Guardian Australia staff have been doing cartwheels around the office after the latest Essential Research findings. “Three-quarters of Australians back target of net zero by 2030, Guardian Essential poll shows,” its headline screams.
The article itself is similarly restrained:
Public support for action on climate change is higher now than it was at the peak of the catastrophic bushfires last summer, according to the latest Guardian Essential poll, which shows a strong majority supporting a net zero target by 2050.
The latest survey of 1,034 voters has 81% support for the Morrison government adopting a net zero emissions target by 2050 … a 10 point increase in the level of voter support for the policy recorded back in January.
The survey suggests a majority of voters would favour stronger climate action earlier, with 75% of the sample supportive of setting a net zero target by 2030 rather than mid-century … an 11 point increase…
But — and there’s always a but — down in the second half of the story, you find these paragraphs:
[V]oters were also asked whether they agreed or disagreed with the statement: “It doesn’t matter how electricity is generated, as long as prices don’t go up, and the supply is secure”.
Nearly half of the sample agreed with the statement (47%) and about a third (29%) disagreed.
Let’s do a quick de-spin. Nearly half of the sample agreed and fewer than one in three didn’t.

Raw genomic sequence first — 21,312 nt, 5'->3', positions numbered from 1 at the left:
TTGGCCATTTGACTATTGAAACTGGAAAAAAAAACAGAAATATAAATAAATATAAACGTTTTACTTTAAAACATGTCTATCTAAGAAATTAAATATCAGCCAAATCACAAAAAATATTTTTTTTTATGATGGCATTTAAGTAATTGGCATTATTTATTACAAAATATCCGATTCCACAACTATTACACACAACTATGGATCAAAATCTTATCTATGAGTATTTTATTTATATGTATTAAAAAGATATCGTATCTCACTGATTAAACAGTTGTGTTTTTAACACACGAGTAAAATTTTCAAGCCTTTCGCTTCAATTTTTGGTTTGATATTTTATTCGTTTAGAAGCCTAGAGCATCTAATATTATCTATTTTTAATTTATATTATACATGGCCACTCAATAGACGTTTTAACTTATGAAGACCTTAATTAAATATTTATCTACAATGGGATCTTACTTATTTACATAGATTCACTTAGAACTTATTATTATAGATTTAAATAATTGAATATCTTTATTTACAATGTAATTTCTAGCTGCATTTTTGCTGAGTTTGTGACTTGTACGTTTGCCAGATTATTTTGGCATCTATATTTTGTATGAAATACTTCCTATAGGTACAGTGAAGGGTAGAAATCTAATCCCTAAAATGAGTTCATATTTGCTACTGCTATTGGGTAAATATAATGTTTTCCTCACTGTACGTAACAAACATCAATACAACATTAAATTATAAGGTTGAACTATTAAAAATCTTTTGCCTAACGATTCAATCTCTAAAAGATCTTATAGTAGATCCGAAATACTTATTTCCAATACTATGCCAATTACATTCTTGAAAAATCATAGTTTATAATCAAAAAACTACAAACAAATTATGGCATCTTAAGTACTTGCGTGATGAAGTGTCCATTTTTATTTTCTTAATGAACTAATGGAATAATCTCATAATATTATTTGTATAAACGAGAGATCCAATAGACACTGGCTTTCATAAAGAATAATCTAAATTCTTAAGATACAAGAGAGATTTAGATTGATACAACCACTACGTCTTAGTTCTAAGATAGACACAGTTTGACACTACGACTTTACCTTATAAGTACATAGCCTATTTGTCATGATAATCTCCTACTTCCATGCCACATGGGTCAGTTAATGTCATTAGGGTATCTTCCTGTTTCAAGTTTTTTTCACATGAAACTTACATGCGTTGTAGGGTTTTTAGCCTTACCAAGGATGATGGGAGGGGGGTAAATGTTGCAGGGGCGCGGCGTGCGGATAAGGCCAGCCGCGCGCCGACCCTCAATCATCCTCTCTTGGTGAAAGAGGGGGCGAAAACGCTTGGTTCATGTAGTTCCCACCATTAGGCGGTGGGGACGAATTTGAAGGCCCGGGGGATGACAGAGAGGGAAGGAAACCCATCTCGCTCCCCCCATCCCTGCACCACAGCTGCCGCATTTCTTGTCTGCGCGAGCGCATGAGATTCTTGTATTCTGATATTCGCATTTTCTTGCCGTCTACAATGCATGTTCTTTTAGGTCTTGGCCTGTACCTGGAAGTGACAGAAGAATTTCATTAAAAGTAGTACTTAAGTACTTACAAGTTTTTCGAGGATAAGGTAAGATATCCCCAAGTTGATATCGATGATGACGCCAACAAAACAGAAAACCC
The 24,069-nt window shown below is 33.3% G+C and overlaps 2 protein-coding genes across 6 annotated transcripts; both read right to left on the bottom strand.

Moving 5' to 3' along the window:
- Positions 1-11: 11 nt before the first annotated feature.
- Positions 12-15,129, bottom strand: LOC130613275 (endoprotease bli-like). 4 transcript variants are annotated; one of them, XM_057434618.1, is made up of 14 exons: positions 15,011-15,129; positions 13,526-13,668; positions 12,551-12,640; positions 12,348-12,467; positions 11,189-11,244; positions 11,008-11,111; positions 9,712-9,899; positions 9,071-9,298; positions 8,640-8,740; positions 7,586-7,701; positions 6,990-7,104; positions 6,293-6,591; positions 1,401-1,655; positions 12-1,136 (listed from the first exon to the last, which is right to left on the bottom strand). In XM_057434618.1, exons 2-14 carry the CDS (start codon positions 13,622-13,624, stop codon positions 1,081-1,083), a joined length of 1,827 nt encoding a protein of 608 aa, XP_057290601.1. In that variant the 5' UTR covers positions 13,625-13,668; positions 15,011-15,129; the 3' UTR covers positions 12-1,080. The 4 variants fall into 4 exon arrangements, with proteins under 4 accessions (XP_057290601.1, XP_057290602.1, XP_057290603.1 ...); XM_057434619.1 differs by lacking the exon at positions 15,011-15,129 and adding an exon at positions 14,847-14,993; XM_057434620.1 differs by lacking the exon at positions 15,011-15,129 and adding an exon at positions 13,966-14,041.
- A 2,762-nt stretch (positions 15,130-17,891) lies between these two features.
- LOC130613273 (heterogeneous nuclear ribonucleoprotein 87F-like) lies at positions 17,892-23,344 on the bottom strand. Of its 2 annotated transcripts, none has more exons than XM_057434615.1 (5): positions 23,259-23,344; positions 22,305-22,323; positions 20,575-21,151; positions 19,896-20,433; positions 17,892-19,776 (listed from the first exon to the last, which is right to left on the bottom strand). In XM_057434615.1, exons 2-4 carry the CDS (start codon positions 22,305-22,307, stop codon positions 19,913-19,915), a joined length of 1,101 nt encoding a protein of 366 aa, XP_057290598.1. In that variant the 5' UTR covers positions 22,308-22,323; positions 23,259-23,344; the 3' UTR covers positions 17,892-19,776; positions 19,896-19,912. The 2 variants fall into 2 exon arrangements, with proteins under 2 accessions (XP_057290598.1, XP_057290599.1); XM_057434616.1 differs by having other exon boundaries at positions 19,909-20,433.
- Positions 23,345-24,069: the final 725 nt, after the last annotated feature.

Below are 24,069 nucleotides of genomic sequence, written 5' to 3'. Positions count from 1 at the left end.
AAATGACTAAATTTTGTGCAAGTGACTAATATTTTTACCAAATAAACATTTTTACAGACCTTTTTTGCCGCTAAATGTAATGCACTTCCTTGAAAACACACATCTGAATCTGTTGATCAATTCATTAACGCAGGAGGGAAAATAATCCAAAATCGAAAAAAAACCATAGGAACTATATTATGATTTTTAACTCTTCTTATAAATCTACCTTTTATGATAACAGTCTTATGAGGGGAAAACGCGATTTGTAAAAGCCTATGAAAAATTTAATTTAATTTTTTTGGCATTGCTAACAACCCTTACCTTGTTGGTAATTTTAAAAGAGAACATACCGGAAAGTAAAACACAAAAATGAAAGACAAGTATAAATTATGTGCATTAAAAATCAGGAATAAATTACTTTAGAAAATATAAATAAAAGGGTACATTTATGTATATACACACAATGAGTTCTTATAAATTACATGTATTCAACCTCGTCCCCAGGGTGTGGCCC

Talk is cheap — and that’s how Australians like their electricity. Cheap and reliable. We are largely agnostic about how it is generated “as long as prices don’t go up, and the supply is secure” — and by a big margin. That 47% who agree is a figure more than 47% larger than the 29% who disagree.
The second part of the polling effectively contradicts the first.
Look at the question the first part of the article is based upon, as presented in the Essential Report:
This is effectively the equivalent of being asked: “Do you approve of raindrops on roses and whiskers on kittens?” The respondents are scarcely going to say “Bugger bushfire hazard reduction. Give me the booze any day!”
Now look at the question that forms the later part:
This is where the rubber hits the road — or, rather, where the hand has to dip into the pocket or purse.
This is about household budgeting, not utopianism, so the responses are far more cautious. It’s fascinating to see that even a quarter of Greens voters refuse to commit on the issue, ending up in the “neither agree nor disagree” column.
There’s a third question, too — also fascinating:
See that? There’s been a significant lift, beyond margin of error territory, in the percentage of people saying “The government should let the coal mining industry and coal-fired power plants continue operating as long as they are profitable, but not subsidise them or support the expansion of the industry.” Indeed, it’s the majority view. In contrast, the utopian position has slightly slipped.
So, to recap. Australians are a practical people. We’ll take our electricity supplies where we can get them — but very, very clearly “as long as prices don’t go up, and the supply is secure”.
Talk is cheap. That’s how we want our power.
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